What people in other forums are saying about public policy
The pandemic’s progress
Victoria – two hotel quarantine failures
It turns out that Victoria’s current outbreak of Covid-19 results from two failures in hotel quarantine, one in Adelaide, the other in Melbourne. With a lot of contact-tracing work infections from the Adelaide failure have been traced, but it has been hard to find the infection path of the highly-infectious “delta” strain.
Now genomic sequencing of those infected with the “delta” strain have traced it back to an infected travellerwho started hotel quarantine in Melbourne on May 8 and was released 14 days later. Exactly how the virus escaped and infected others is still unknown, but it is definitely yet another hotel quarantine failure.
The rest of Australia
As at Wednesday June 9, 5.2 million doses had been administered to Australians. Almost a quarter of Australians (23.6 per cent) have received at least one dose, while three per cent have received two doses – a figure that should grow fairly quickly as people take their second AstraZeneca dose. Smaller states and territories are well ahead of larger states. There has been a sharp increase in the rate of vaccination in the last two weeks.
As yet, there are no reliable figures on the number of people who have received two doses. It is possible that, because of split Commonwealth and state responsibilities, no one knows.
The rest of the world
The world’s reported cases are still falling. Brazil now accounts for a quarter of the world’s cases and is the only large country with a sustained high rate of reported infection.
In all EU countries, other than Sweden, cases are still falling. In the UK cases are on the rise again: its comparatively high rate of vaccination (60 per cent one dose, 41 per cent two doses) has not prevented its current outbreak. In countries that have managed a strong reduction in cases in the last two months we should expect the rate of improvement to fall: just as the virus tends to grow exponentially, it tends to decline exponentially (asymptotically to the axis for math purists).
The pandemic and trust
The 2021 Edelman Trust Barometer “reveals an epidemic of misinformation and widespread mistrust of societal institutions and leaders around the world. Adding to this is a failing trust ecosystem unable to confront the rampant infodemic, leaving the four institutions – business, government, NGOs and media – in an environment of information bankruptcy and a mandate to rebuild trust and chart a new path forward”.
According to the Edelman survey people in poorer countries are most likely to believe (probably correctly) that “those with less education, less money and fewer resources are being unfairly burdened with most of the suffering, risk of illness, and need to sacrifice due to the pandemic.” Even in Australia 58 per cent of respondents agree with that statement.
Its findings in relation to Australia suggest that we are doing better than most countries. Our general levels of trust, particularly trust in government and in NGOs, has improved compared with last year and is at higher levels than in most countries.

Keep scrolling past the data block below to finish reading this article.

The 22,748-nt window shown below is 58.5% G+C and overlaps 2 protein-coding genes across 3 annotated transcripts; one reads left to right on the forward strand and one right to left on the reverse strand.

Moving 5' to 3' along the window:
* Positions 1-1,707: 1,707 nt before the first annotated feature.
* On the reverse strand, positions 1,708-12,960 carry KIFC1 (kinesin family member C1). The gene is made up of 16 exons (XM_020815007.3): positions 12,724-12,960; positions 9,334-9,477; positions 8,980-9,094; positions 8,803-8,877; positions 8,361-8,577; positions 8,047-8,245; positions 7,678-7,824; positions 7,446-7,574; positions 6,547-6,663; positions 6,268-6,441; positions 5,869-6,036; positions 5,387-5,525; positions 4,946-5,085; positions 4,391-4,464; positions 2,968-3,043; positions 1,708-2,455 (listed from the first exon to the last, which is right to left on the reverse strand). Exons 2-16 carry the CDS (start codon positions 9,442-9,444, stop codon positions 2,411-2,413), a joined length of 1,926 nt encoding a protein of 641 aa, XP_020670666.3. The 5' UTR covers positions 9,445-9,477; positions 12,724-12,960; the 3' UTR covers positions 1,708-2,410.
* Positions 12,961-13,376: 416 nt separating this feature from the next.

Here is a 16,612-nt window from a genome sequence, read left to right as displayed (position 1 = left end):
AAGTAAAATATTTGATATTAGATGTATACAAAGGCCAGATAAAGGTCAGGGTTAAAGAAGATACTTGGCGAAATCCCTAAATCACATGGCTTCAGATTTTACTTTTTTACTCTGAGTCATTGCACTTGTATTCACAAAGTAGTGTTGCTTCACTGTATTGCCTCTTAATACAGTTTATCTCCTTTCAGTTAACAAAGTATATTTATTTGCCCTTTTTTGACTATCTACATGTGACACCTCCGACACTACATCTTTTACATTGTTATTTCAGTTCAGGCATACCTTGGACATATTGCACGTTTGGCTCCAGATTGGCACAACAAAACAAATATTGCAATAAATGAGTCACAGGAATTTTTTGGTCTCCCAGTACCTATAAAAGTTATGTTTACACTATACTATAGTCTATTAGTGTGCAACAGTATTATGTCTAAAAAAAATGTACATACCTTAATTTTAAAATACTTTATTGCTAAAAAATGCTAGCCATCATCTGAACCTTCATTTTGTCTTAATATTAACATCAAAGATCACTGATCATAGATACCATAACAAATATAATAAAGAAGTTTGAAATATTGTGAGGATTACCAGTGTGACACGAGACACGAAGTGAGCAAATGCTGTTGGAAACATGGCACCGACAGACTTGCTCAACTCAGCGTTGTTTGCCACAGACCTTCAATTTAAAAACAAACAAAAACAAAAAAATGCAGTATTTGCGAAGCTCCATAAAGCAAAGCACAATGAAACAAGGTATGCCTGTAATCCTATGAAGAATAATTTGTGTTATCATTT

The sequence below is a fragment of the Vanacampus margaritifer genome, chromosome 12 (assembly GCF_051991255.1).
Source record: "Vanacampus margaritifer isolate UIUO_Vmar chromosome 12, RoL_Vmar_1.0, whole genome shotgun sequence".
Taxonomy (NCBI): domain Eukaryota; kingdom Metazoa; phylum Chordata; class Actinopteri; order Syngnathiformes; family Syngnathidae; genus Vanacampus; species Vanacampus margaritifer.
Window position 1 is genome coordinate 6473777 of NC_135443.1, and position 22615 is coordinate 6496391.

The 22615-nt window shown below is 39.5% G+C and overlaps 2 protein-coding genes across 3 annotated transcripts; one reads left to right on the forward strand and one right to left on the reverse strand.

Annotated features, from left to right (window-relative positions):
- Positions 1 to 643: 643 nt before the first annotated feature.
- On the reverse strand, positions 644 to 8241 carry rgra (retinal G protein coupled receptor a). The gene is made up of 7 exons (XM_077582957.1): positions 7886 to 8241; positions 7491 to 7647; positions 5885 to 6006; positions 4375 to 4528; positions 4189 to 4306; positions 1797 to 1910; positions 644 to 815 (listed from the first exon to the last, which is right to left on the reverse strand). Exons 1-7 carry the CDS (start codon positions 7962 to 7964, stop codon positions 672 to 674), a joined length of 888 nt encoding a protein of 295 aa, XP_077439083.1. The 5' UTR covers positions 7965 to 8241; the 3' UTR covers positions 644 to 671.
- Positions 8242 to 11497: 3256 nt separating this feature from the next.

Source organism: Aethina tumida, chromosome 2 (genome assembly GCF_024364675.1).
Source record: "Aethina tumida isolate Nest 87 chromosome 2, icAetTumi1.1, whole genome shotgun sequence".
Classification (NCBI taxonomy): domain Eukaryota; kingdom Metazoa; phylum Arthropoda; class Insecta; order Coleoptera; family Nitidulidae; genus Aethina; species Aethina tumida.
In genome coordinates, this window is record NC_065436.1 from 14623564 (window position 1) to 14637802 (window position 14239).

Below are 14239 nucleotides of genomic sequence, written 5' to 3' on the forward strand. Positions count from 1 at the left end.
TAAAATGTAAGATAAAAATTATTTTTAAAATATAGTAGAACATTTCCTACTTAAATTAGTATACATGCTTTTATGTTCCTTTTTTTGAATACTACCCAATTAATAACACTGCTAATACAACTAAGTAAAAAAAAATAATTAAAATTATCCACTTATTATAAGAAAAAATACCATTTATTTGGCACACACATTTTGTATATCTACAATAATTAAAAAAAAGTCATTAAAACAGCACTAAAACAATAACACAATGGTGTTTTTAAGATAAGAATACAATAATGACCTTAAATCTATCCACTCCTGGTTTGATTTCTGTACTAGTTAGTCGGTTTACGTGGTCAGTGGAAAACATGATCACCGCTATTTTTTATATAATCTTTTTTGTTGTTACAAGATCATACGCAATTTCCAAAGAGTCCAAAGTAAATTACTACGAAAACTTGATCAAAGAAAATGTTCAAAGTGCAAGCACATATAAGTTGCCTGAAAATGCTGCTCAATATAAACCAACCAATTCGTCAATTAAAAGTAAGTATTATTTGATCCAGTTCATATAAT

It has some telling observations about voters in the US, where a huge gap has opened up between Biden and Trump voters in their trust in NGOs and government.
Writing in The Conversation Frank Bongiorno draws on the Edelman barometer in his article How the pandemic has brought out the worst — and the best — in Australians and their governments. He also draws on work by the Museum of Democracy, the Scanlon Foundation and the University of Canberra, all of which confirms the Edelman findings. He is puzzled by the way we have accepted the Morrison Government’s behaviour. He writes of Morrison:
He’s capable of great callousness, and addicted to publicity and marketing over substance and results. I suspect many Australians don’t quite trust Morrison to find the right way of responding to crises and challenges. But they seem willing to stick by him until something better is on offer, a common enough attitude in the two-horse race that federal politics remains.
See our separate web page of hyperlinks to generally reliable information and analysis about Covid-19, including the ABC’s vaccine tracker. Norman Swan’s Coronacast addresses some rumours about vaccination, and on his June 9 program he points to some findings that the clotting problem associated with AstraZeneca may be less serious than preliminary estimates suggested (and even those probabilities were low).
Exposing Coalition economic policy: keep wages suppressed
For many years, in opposition and government, the Coalition has spun the line that the most important task of economic policy – perhaps the sole task – is to achieve a balanced or surplus budget. Even though anyone who has stayed awake in Economics 1 knows that this is rubbish and that fiscal management is only one aspect of economic policy, it was convenient for the Coalition to use ridiculous language about “repairing” the budget in the wake of deficits incurred when the Global Financial Crisis occurred on Labor’s watch.
The fiscal response required by the pandemic has rather spoiled that line. ABC business journalist Gareth Hutchens suggests that with fiscal policy now off the political agenda, the government’s true economic policy is becoming clearer: Stagnant wages, a higher tax burden, and labour market “slack”. Was this the federal government’s plan all along? He points out that an unemployment rate of around 5 per cent, and an underemployment rate of around 9 per cent, have become normalised. The government has been “using an unemployment rate of 5 per cent as a deliberate policy tool in recent years so suppress wages and inflation growth”.